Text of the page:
The Article 29 Data Protection Working Party has recently released an opinion on the EU Cookie Directive [http://ec.europa.eu/justice/data-protection/article-29/documentation/opinion-recommendation/files/2012/wp194_en.pdf]. The Article 29 Working Party is an independent advisory body including members from the states’ data protection authorities and the European Commission. While the Article 29 Working Party’s guidance is not binding, it does provide a consensus opinion of the European data protection authorities, and the opinion is therefore highly instructive for companies operating in Europe.
In the opinion, the Working Group considers what types of cookies may be exempt from the consent requirement under the Directive. The Directive explicitly provides for two types of exceptions:
A. if the cookie is used “for the sole purpose of carrying out the transmission of a communication over an electronic communications network,” or
B. if the cookie is “strictly necessary in order for the provider of an information society service explicitly requested by the subscriber or user to provide the service.”
The opinion explains that Criterion A exceptions might occur when the sole purpose of the cookie is to route information over a network, to exchange data items in their intended order, or to detect transmission errors or data loss. Criterion B exceptions require that the cookie is necessary to provide specific functionality to the user and the functionality is one that the user has explicitly requested as part of its use of the information service.
The Working Group notes that in general, first party cookies, meaning those set by owners of the site the user is currently visiting, and cookies whose lifespan is directly proportional to their purpose, most likely session cookies, are more apt to fall into an exemption. However, the opinion counsels that it is necessary to understand the specific purpose and implementation of a cookie in order to understand whether it falls into an exemption under Criterion A or B. Additionally, multipurpose cookies must be considered under each of their purposes and uses.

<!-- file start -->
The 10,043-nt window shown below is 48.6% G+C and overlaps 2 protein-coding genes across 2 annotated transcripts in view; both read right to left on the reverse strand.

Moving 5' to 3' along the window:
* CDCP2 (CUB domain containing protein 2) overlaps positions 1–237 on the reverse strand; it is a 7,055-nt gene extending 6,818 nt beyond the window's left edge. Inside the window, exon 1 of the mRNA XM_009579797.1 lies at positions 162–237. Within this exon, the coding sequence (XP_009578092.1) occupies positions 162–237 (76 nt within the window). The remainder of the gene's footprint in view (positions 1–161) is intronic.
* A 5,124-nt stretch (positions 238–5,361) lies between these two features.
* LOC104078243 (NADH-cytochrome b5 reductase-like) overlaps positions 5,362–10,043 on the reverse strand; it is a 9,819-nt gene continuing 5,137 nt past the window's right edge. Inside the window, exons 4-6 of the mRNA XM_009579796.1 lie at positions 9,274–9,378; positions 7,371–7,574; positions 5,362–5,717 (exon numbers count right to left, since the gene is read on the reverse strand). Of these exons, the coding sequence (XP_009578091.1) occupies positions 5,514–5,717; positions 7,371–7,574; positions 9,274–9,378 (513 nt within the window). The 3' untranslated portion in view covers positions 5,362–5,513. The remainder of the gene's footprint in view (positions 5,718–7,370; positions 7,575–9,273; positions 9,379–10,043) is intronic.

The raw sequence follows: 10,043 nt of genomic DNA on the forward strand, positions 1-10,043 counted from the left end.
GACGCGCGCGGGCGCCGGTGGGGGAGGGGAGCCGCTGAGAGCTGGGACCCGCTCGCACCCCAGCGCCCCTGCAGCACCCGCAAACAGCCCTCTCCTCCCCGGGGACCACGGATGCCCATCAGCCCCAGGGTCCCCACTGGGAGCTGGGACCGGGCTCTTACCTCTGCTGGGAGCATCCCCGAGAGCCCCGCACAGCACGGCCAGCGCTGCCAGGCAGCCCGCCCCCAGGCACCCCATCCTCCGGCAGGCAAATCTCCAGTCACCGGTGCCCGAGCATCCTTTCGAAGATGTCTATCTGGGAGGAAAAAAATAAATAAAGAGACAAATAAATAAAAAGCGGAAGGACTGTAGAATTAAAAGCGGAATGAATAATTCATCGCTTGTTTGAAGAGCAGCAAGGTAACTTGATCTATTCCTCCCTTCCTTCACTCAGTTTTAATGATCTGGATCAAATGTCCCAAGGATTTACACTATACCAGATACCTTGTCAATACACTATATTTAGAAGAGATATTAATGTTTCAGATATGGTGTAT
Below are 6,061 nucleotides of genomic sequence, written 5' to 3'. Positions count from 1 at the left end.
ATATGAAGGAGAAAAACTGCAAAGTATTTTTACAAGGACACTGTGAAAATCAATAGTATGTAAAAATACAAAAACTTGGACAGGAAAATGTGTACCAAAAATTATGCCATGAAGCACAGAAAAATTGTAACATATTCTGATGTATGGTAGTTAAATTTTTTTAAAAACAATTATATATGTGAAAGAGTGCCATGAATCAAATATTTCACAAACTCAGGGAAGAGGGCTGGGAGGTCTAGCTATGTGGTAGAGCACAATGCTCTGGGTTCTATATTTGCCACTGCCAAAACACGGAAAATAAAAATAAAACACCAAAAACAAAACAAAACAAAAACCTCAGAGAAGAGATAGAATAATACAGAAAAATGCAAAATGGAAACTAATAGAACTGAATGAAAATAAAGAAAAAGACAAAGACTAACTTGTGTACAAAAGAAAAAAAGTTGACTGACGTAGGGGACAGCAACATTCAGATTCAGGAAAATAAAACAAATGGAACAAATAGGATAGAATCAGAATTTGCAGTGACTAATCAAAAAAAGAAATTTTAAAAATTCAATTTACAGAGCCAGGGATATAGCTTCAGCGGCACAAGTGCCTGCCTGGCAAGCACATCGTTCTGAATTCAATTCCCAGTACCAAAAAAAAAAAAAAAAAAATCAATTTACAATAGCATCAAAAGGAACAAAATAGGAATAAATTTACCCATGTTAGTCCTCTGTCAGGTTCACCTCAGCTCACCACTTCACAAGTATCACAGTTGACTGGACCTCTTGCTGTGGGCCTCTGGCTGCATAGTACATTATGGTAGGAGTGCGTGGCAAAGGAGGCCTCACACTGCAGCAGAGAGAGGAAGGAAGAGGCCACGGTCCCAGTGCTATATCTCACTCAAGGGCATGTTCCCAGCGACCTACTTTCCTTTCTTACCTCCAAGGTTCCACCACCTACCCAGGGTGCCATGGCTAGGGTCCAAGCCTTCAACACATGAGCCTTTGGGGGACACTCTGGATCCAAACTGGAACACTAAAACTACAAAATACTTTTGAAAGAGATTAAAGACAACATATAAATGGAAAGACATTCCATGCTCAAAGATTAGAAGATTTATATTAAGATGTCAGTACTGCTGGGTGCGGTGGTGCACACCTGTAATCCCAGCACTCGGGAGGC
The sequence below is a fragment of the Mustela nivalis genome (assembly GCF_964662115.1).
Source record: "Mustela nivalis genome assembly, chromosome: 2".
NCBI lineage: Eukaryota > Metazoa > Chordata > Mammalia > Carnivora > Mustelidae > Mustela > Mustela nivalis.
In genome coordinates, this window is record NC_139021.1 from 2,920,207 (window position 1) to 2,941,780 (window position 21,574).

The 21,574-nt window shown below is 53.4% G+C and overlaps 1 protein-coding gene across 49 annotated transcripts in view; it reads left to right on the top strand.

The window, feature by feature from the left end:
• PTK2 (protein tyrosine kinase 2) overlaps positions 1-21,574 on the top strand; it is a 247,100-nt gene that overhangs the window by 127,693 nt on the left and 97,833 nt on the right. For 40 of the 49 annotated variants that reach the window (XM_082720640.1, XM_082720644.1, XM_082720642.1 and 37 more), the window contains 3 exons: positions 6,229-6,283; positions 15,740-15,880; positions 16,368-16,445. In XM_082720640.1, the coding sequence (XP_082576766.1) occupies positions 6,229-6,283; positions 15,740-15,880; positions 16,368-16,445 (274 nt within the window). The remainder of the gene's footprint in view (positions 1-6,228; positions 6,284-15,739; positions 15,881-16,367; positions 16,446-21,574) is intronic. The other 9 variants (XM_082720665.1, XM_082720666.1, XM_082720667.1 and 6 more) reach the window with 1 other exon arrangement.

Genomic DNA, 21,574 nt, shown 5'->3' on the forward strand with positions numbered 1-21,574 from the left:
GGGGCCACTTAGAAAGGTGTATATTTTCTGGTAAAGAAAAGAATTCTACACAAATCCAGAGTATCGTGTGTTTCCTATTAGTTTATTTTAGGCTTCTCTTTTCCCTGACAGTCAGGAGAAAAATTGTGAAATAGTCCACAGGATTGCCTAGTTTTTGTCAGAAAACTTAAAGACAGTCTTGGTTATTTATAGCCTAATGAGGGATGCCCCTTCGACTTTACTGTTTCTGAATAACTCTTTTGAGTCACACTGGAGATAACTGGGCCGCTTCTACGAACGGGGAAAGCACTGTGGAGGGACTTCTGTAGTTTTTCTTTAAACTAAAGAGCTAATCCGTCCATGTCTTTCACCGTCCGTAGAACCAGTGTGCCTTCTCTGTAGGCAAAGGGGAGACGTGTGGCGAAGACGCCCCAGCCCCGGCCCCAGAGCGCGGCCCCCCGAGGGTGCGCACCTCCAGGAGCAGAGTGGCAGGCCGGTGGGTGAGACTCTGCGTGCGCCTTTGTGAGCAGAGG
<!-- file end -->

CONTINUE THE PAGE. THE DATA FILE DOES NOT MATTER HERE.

On the other hand, the opinion explains that social media plug-in cookies are likely not exempt if they are following non-members or members who are logged out, or if they are tracking cookies providing behavioral advertising, analytics, or market research. Additionally, cookies would not be exempt if they relate to third party advertising such as frequency capping, financial logging, affiliation, click fraud detection, research and market analysis, product improvement and debugging.
Lastly, the Working Group notes that cookies used for first page analytics, such as to monitor unique website visitors, are likely not exempt under either Criterion A or B. However, the opinion explains that if this data is only used for aggregated statistical purposes and is anonymized, it likely does not pose a large privacy risk. The opinion suggests that if the Directive is revisited, this could be a useful exemption.
Companies subject to the European Directive should carefully consider all of the purposes and functions of their cookies. When analyzing the Criterion B exemption, companies should bear in mind what the user would think is strictly necessary for the service, not what the service provider thinks is strictly necessary. If a company is in any doubt about whether a cookie falls into an exemption, it is advisable to gain consent from the user. While the opinion does not explicitly define what constitutes adequate consent, it does give examples of adequate consent such as users clicking boxes indicating they want to be remembered/allow cookie use, and advises that companies should consider simple and unobtrusive ways to gain user consent.